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How the USS Yorktown Came to Be VADM Kimberly Donohoe, Commanding Officer - USS Yorktown

It seems as I’ve gotten older that time is going by a lot faster. When I dug through boxes and my memories to write this article, I couldn’t believe that it has been 31 years since I attended my first local SFI meeting, held in the Bays Mountain Nature Center. It wasn’t until 1993 that we joined SFI, assigned to the USS Intrepid NCC-73501. Years passed, things changed, and my no longer small children and I found ourselves in Region 2 and helping my new husband found the USS Dauntless NCC-74214, which eventually moved to Region 8. There was a lot going on in our lives and Tom and I were content to sit back and follow the lead of our new commanding officer, then RADM Owen Swart, who’s been in the center seat for over 10 years now. We’re always having company at our house, all ages, and I drag out the board games, order takeout or fire up the grill, and we play until the wee small hours. For the 50th anniversary of Trek, best selling author Greg Cox wrote the first book in a series of three, Legacies: Book 1: Captain to Captain (Star Trek: The Original Series). I’m a big fan of his work, and I ended up reading them all. AND wistfully thinking about being a commanding officer of a ship in that era. It doesn’t count that I was the CO of our neighbor’s Winnebago when he’d let us kids play in it. I was the oldest so naturally I had the big chair. Plus, it didn’t hurt that I made our communicators and patches. Last autumn, a group of us went to the special anniversary viewing of Star Trek II: The Wrath of Kahn. On the way home, I was fondly reminiscing with the others about what it was like being in a local SFI group back in the day, how much fun it was. Will said, “We do most all of that now, have our own rules and stuff, so why not make it official? In the past, we’d report to the Dauntless as a runabout, but the more I thought about it, the more I warmed to it. We spent the remainder of the trip home tossing about ideas, and one thing we all agreed on, TOS all the way! The next day I spoke with Owen, who gave his blessing, and we were off and running. For the most part, the process went smoothly and 5 months after that fateful night with Khan, the USS Yorktown NCC-1704 was commissioned. We’re a laid-back bunch and I wouldn’t have it any other way. I’m quite proud of our crew, with an age span of 6 to 96, and we look forward to many more years of fun, friendship, and community service!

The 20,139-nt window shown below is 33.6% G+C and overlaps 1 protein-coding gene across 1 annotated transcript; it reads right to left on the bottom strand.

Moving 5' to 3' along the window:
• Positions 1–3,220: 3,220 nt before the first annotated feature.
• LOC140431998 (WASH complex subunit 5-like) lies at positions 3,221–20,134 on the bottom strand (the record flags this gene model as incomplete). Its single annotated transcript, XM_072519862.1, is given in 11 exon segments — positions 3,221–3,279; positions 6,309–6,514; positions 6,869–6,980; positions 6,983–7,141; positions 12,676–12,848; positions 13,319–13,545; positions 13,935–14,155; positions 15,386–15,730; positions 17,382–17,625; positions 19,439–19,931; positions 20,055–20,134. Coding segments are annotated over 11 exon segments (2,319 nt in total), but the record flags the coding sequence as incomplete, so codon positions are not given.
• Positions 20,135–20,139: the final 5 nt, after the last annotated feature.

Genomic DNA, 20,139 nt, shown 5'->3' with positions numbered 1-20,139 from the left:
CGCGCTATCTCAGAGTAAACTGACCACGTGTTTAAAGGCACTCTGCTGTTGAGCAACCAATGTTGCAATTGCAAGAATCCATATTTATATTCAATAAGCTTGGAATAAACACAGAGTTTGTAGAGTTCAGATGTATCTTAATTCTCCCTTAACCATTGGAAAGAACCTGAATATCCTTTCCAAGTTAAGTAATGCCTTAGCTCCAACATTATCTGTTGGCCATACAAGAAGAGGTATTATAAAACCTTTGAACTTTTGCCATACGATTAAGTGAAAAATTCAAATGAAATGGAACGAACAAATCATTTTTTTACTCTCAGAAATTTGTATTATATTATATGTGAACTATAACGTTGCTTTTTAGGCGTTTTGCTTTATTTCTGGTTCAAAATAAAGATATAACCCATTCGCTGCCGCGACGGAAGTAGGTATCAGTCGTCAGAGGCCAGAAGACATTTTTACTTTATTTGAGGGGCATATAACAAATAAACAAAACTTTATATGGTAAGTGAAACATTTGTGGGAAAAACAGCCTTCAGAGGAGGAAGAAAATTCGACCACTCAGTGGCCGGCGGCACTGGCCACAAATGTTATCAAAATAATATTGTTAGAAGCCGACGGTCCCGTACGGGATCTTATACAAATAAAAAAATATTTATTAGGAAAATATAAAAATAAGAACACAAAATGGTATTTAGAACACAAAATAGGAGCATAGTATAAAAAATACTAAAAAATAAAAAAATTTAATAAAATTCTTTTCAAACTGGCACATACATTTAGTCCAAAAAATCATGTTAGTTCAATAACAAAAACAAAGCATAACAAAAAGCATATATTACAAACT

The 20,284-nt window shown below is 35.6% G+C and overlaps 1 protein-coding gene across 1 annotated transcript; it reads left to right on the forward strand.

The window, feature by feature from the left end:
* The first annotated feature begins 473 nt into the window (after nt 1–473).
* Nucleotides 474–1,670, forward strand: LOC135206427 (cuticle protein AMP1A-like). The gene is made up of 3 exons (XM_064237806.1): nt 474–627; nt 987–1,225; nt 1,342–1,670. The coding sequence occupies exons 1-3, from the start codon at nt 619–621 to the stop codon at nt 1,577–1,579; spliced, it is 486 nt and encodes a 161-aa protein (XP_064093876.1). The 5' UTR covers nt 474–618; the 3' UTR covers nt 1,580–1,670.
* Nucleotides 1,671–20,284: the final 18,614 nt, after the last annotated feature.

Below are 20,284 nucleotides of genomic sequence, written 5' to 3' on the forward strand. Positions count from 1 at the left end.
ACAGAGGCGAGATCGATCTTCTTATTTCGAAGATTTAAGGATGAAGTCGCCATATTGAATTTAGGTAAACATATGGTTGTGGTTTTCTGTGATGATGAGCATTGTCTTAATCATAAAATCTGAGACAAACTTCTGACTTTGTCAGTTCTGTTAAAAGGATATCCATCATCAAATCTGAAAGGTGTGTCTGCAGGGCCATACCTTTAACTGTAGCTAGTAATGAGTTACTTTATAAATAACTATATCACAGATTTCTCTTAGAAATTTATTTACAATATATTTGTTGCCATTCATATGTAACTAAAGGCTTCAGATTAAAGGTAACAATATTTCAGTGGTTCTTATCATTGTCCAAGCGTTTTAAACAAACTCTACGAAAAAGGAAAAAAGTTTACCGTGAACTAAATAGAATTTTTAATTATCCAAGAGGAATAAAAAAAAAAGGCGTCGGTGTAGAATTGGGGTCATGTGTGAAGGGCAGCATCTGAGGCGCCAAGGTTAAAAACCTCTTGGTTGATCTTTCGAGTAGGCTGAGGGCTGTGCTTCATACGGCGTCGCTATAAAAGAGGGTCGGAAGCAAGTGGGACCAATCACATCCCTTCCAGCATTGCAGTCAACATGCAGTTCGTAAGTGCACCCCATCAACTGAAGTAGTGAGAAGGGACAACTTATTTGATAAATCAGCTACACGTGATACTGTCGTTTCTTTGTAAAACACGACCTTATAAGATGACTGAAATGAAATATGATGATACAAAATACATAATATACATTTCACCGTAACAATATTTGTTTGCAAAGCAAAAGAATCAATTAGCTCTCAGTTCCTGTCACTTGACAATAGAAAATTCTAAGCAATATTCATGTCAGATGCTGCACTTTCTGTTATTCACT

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Building a Better Newsletter RADM John Hoppa, RDC - Communications

Greetings everyone, I’m RADM John Hoppa, and I’m the RDC of Communications. This is the first in a series of articles to help new chapters and existing chapters with your printed/PDF newsletter. These tips are taken directly from the Starfleet Academy Communications COC-201 Newsletter Course. If you missed my panel at the R1 Summit this past May I will break it down for you what it takes to make a better newsletter and possibly an Annual Award winner as well. To start off with, you should design your newsletter in a format that can be sent through email or sent through regular mail if needed. The best format is usually a PDF or some kind of “word” document at the 8.5” X 11” size. It is better for any graphics and pictures. And you have more room on each page. The digest format is half the size folded in the middle and is better to mail because it saves on paper and postage. When thinking about how the layout should be, imagine a grid across the page, some programs allow you to put a grid over the page to keep columns aligned as well as to help center pictures and graphics. Font size is important. You don’t want it to be too small for readers who receive a printed copy. Keep the font consistent throughout the body except for article headlines. There are Star Trek fonts that you can use for the headlines. Graphics are an essential part of the newsletter. Pictures, clipart and pull quotes can be inserted. A pull quotes is a brief, attention-catching quotation, typically in a larger typeface, taken from the article to highlight its importance. Pictures help the reader visualize what they are reading.


Don’t worry about filling up every space of the newsletter. The unused space is known as “white space.” You don’t want your pages to look like like legal documents and if you use a small font it can cause eyestrain for the reader.


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Building a Better Newsletter, contd.

Here are some must haves for your newsletter.

Chapter Name and logo - Make sure the reader knows the title of your publication and well as what chapter it is from. If they are part of the newsletter exchange and receive 5 or so newsletters they will want to know whose newsletter they are reading.

Date of publication - important to make sure it’s a recent or past issue.

Table of contents - most newspapers and magazines have some form of table of contents so the reader can quickly find what they are looking for or see if it is in the issue.

Contact list - the reader may be looking for information to submit an article or contact a member of the staff both in the chapter or regionally as well as Fleet-wide. Make sure to post important email addresses or mailing address if the members allowed.

Reports for the CO or senior staff. It’s always good to know what is going on the chapter especially for the CO themselves. Departmental reports are good for those that are active heavily in their departments.

Chapter news and feature articles-Why join a Star Trek club if no one talks about Trek! These articles are important to the reader and are essential to any newsletter.

Regional News-It is important to keep the crew up to date on any news in the Fleet and/or Region.